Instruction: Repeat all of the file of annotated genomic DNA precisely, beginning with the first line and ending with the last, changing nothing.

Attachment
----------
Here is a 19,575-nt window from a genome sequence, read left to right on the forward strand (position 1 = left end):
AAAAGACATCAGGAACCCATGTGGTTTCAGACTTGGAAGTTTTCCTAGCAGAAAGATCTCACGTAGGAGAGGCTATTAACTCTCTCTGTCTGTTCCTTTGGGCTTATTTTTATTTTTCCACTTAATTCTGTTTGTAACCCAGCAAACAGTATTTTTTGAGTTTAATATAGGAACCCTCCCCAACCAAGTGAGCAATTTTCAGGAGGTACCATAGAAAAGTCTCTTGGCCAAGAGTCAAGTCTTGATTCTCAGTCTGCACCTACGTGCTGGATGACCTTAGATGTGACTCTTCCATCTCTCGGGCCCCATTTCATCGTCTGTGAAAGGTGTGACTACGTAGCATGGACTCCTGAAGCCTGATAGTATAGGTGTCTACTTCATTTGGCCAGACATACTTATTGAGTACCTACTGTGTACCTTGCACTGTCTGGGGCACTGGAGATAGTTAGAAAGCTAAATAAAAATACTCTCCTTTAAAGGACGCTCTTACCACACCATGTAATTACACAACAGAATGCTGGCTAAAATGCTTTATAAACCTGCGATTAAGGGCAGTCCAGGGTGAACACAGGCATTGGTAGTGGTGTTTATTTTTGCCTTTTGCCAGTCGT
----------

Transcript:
Here is a 19,575-nt window from a genome sequence, read left to right on the forward strand (position 1 = left end):
AAAAGACATCAGGAACCCATGTGGTTTCAGACTTGGAAGTTTTCCTAGCAGAAAGATCTCACGTAGGAGAGGCTATTAACTCTCTCTGTCTGTTCCTTTGGGCTTATTTTTATTTTTCCACTTAATTCTGTTTGTAACCCAGCAAACAGTATTTTTTGAGTTTAATATAGGAACCCTCCCCAACCAAGTGAGCAATTTTCAGGAGGTACCATAGAAAAGTCTCTTGGCCAAGAGTCAAGTCTTGATTCTCAGTCTGCACCTACGTGCTGGATGACCTTAGATGTGACTCTTCCATCTCTCGGGCCCCATTTCATCGTCTGTGAAAGGTGTGACTACGTAGCATGGACTCCTGAAGCCTGATAGTATAGGTGTCTACTTCATTTGGCCAGACATACTTATTGAGTACCTACTGTGTACCTTGCACTGTCTGGGGCACTGGAGATAGTTAGAAAGCTAAATAAAAATACTCTCCTTTAAAGGACGCTCTTACCACACCATGTAATTACACAACAGAATGCTGGCTAAAATGCTTTATAAACCTGCGATTAAGGGCAGTCCAGGGTGAACACAGGCATTGGTAGTGGTGTTTATTTTTGCCTTTTGCCAGTCGT